Chiller Maintenance — 9 Tips to Keep Your Commercial Equipment in Tiptop Shape
As with any important piece of equipment in your commercial facility, chillers require regular maintenance to sustain efficient and effective operation. A poorly maintained chiller can add 10 percent or more to the cost of operating this system, which is already likely to be one of the largest consumers of electricity in your facility. Whether you use a traditional program of scheduled maintenance or modern technology to monitor your chiller for on-demand maintenance needs, regular chiller maintenance makes sense from the perspective of both performance and cost. Here are nine tips you can use to enhance your regular chiller maintenance and keep this vital piece of commercial equipment working at its best and most economical.
- Keep daily records: A daily log of chiller operations will establish a historical record that allows you to see trends in equipment operation that could affect chiller maintenance needs. Log information such as operating temperatures, fluid levels, flow rates and operating temperatures. Consistent record keeping will allow you to track and identify anomalies that will help you identify components that need to be repaired or replaced. If you use a remote monitoring system, you’ll be able to inspect chiller equipment on an ongoing basis, providing even better levels of information on how your chiller is functioning.
- Reduce the incoming water temperature: By reducing the temperature of the water entering the chiller, the equipment will be able to operate more efficiently. If water coming into the system is already cool, less energy will be needed to bring that water to its normal operating temperature.
- Adjust chilled water flow rate: Keep incoming water flow rates at 3 to 12 feet per second. A flow rate that’s too low reduces equipment efficiency, while a flow rate that’s too high produces potentially damaging effects such as vibration and tube wear, plus increased amounts of noise.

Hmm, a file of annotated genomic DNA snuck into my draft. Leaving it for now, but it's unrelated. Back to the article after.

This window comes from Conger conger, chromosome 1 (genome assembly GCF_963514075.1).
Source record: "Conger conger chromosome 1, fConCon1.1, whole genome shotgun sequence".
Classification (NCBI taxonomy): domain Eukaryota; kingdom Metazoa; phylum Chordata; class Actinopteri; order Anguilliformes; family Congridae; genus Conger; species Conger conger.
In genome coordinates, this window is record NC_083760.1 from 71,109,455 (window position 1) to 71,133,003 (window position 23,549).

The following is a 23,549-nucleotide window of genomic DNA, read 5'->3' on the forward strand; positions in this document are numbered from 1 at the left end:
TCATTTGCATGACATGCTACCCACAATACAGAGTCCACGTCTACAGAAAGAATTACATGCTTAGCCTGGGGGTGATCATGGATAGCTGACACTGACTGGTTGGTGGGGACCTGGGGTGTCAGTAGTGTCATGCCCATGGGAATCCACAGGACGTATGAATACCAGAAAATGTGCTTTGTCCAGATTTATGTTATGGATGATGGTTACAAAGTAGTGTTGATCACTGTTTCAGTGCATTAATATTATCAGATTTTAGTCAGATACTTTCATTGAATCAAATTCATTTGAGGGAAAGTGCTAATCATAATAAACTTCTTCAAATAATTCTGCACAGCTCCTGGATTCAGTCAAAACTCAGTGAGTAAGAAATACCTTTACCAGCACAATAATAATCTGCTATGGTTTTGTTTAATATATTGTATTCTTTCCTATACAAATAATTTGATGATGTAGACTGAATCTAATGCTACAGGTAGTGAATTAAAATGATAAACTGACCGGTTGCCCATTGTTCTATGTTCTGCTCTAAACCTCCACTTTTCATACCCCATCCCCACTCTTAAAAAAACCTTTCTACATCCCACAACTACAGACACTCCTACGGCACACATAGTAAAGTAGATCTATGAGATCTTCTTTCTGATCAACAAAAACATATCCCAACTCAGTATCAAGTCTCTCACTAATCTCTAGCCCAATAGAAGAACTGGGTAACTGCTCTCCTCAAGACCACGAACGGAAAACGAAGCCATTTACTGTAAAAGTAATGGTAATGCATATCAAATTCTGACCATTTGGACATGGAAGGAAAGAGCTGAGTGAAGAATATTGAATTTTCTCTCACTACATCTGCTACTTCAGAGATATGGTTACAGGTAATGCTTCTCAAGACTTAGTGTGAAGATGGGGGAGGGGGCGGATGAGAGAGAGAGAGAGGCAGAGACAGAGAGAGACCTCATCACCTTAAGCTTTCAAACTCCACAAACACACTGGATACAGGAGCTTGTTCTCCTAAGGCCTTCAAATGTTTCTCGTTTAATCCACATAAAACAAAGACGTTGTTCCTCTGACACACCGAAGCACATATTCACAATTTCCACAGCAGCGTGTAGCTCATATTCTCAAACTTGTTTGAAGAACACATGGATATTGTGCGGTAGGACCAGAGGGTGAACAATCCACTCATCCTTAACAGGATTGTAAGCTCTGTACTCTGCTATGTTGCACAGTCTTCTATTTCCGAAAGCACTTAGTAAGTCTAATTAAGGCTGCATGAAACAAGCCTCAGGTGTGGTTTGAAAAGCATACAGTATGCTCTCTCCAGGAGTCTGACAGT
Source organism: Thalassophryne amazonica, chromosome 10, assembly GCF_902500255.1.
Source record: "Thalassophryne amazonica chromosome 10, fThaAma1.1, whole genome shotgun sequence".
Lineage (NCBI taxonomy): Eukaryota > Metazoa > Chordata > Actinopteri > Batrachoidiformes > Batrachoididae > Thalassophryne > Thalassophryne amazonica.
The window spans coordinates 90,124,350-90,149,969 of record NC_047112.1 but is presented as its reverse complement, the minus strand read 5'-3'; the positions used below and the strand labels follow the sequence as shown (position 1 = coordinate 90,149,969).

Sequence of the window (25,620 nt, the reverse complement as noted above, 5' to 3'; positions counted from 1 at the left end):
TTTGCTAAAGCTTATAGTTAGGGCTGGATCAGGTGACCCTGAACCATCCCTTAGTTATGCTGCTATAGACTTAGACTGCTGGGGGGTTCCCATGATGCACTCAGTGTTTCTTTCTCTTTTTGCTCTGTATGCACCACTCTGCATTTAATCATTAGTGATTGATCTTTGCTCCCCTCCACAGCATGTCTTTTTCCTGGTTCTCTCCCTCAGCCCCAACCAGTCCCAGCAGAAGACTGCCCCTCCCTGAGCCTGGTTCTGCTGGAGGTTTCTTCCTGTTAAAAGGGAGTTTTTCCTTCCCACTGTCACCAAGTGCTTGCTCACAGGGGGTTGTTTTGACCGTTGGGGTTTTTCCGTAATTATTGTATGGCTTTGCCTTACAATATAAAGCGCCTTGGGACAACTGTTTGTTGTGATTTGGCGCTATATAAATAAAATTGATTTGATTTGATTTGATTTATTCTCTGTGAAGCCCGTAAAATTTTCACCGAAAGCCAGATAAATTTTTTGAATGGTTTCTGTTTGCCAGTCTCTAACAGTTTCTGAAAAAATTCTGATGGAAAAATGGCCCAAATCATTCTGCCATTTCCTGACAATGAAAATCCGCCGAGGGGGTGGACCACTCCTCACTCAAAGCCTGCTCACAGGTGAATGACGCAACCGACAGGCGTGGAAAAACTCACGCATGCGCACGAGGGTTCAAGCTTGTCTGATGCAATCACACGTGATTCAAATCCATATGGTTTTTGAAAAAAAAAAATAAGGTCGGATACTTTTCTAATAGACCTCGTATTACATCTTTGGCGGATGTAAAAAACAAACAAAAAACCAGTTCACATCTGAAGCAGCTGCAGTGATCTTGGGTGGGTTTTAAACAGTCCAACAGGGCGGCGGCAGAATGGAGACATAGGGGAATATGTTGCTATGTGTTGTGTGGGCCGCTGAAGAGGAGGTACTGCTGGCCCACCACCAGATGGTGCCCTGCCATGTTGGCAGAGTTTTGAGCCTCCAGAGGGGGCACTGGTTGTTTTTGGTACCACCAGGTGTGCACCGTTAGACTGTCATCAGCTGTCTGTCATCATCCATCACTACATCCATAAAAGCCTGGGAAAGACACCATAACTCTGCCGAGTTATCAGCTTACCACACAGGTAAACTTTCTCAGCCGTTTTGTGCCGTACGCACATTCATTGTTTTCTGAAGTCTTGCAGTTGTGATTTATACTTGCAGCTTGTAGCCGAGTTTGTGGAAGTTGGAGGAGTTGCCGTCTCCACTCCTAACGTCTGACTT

- Clean condenser tubes regularly: Build-up of minerals, scale, dirt and algae can severely degrade heat transfer in the system’s tubes. Effective chiller maintenance should include a program of regular tube cleanings to brush away these materials. Clean tubes at least annually or when required by your normal chiller maintenance schedule.
- Add water-treatment chemicals to condenser water: Proper water treatment will help prevent corrosion, algae growth and the build-up of scale in the condenser. Check chilled water loops and piping at least annually for signs of these problems. If they are found, increase water treatment and overall chiller maintenance.
- Monitor and maintain refrigerant charge: Refrigerant is the substance responsible for heat transfer and release within the chiller. The chiller requires a manufacturer-specified amount of refrigerant to operate properly and prevent damage to the compressor. Refrigerant levels should be checked regularly and, when they get low, more refrigerant should be added. If the level is low, check for leaks or problems that could be causing the equipment to lose refrigerant.
- Prevent the introduction of non-condensables: Non-condensable material such as moisture and air can sometimes leak into low-pressure chillers. Use a purge unit or other appropriate chiller maintenance equipment and techniques to remove these non-condensables and improve chiller efficiency and performance.
- Have compressor oil analyzed regularly: The condition of compressor oil can reveal problems with the compressor and its purge unit. At least once a year, send a sample of compressor oil to a qualified laboratory for spectrometric analysis. This chemical analysis will reveal problems such as the presence of excess moisture that could interfere with chiller performance.
- Install variable speed drives in the chiller’s motors: Chiller motors use considerable amounts of electricity, especially on start-up. Variable speed drives improve energy consumption by matching load and motor efficiency. Variable speed drives also reduce the effects of mechanical shock and other factors that can reduce chiller efficiency and lifespan.
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